Auto-Parts Retailers still have Room to Run

By guest author Jinjoo Lee from the Wall Street Journal

Caption Curtesy by the Wall Street Journal

Auto-parts retailers look revved up and ready to go. Their share prices have some catching up to do.

O’Reilly Automotive, ORLY, which held its earnings call Thursday morning, saw record quarterly sales and earnings. The auto-parts retailer reported a 25 % revenue jump for the first quarter compared with a year earlier, well above the 14.7 % analysts polled by Visible Alpha expected. Net income rose 67 %.

The coronavirus pandemic reduced traffic levels to unusual lows last year, but that barely scuffed auto-parts retailers’ top lines. O’Reilly’s 2020 sales increased 14.3 %, a substantial jump compared with the 7.1 % growth it saw on average over the preceding five years. For the 12 months ended Feb. 13, AutoZone AZO saw its revenue grow 10.9 %, more than double the five-year average growth rate.

The concern is this growth may not be sustainable. Auto-parts retailers say they aren’t writing off the possibility that demand last year was pulled forward as consumers received stimulus checks and had more time at home to pursue do-it-yourself projects.

Yet there are plenty of conditions that could yield surprising sales bumps. For one, traffic still isn’t back to pre-pandemic levels. Once more cars return to the road, it is likely that there will be a rotation in the categories that perform well. AutoZone had noted that brakes and rotors weren’t selling as well in its most recent fiscal quarter because cars were on the road less; that should come back as traffic recovers fully. The harsh winter weather seen earlier this year should mean more maintenance and repairs are needed on many vehicles, which could help boost sales throughout this year after two consecutive years of mild winters, O’Reilly said during its earnings call.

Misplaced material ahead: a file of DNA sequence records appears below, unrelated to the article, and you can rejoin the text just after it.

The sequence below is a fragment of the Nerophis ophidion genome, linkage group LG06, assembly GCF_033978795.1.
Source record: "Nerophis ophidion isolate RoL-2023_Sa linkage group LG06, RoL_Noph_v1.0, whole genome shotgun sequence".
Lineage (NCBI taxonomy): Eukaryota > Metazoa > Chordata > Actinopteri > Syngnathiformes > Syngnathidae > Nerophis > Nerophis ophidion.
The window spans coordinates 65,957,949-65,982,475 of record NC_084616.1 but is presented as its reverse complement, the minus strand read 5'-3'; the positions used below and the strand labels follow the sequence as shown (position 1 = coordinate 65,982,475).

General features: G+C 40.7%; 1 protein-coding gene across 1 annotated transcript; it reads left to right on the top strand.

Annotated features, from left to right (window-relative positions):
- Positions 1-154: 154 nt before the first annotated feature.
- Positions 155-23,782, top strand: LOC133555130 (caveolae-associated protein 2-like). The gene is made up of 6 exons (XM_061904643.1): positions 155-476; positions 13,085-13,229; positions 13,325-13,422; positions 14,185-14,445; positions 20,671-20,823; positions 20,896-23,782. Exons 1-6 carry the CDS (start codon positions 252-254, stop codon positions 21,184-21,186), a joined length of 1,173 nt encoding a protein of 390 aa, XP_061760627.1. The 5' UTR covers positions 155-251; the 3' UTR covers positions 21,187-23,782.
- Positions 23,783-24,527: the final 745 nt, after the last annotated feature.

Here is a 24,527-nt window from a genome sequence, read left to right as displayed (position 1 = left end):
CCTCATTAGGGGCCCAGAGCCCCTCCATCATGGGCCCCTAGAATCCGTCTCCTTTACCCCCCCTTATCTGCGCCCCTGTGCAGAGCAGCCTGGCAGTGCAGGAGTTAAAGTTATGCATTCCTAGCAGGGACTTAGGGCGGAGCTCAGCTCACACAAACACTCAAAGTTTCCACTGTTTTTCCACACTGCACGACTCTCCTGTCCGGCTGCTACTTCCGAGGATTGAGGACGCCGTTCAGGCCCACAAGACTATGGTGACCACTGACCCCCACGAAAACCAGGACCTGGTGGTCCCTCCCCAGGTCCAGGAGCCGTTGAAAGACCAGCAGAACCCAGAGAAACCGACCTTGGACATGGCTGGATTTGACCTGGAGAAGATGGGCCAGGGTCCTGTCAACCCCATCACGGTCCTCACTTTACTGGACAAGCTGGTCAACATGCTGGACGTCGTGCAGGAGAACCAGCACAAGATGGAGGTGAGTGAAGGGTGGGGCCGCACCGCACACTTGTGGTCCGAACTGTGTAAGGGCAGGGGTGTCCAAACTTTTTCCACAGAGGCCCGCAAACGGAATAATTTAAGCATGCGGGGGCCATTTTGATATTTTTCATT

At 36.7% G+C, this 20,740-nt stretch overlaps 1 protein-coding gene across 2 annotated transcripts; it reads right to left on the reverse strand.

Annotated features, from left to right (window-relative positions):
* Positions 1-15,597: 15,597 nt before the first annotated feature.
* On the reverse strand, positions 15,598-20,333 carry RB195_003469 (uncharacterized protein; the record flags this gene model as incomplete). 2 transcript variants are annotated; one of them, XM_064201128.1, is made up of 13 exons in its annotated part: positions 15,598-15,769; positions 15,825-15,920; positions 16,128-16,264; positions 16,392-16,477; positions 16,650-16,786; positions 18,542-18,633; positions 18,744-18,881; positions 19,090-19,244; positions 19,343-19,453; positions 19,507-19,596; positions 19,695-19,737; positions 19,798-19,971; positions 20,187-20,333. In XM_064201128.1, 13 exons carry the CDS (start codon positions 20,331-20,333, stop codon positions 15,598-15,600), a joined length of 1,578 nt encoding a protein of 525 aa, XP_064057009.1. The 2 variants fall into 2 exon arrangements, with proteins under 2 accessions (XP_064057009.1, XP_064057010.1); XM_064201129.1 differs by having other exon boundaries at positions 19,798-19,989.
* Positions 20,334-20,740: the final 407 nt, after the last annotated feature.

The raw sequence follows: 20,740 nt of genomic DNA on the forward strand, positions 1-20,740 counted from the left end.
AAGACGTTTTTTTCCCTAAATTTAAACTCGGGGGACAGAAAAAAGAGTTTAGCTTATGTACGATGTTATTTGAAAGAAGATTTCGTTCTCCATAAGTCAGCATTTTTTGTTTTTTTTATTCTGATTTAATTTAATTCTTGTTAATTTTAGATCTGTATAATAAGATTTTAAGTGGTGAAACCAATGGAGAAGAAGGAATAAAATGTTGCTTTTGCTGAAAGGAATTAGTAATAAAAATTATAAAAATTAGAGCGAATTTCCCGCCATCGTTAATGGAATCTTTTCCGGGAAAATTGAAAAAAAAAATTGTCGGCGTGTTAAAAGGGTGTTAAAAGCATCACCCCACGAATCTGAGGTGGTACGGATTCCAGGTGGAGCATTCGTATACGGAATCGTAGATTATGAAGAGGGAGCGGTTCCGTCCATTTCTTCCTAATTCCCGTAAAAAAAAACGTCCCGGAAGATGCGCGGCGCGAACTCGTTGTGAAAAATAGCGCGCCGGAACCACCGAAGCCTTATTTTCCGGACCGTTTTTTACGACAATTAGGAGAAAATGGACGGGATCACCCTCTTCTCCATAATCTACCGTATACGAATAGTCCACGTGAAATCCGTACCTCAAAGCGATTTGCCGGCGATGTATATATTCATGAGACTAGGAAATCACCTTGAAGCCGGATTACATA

Plus, the nation’s already-aging car fleet could become older even faster due to the ripple effects of the semiconductor shortage that is limiting the supply of new cars. The average age of the car fleet was 11.9 years in 2020 and it has never been older than it is today, according to Todd Campau, associate director of the automotive aftermarket practice at IHS Markit. The population of the oldest vehicles—those older than 11 years—has been the fastest-growing segment in the past several years, according to data from the Auto Care Factbook.

On a price-to-forward earnings basis, O’Reilly and AutoZone’s valuations haven’t changed much since pre-pandemic levels at roughly 20 times, while a broad basket of retailer stocks surged to 38 times from below 30 times.

Unlike most cars these days, auto-parts retailers are priced to move.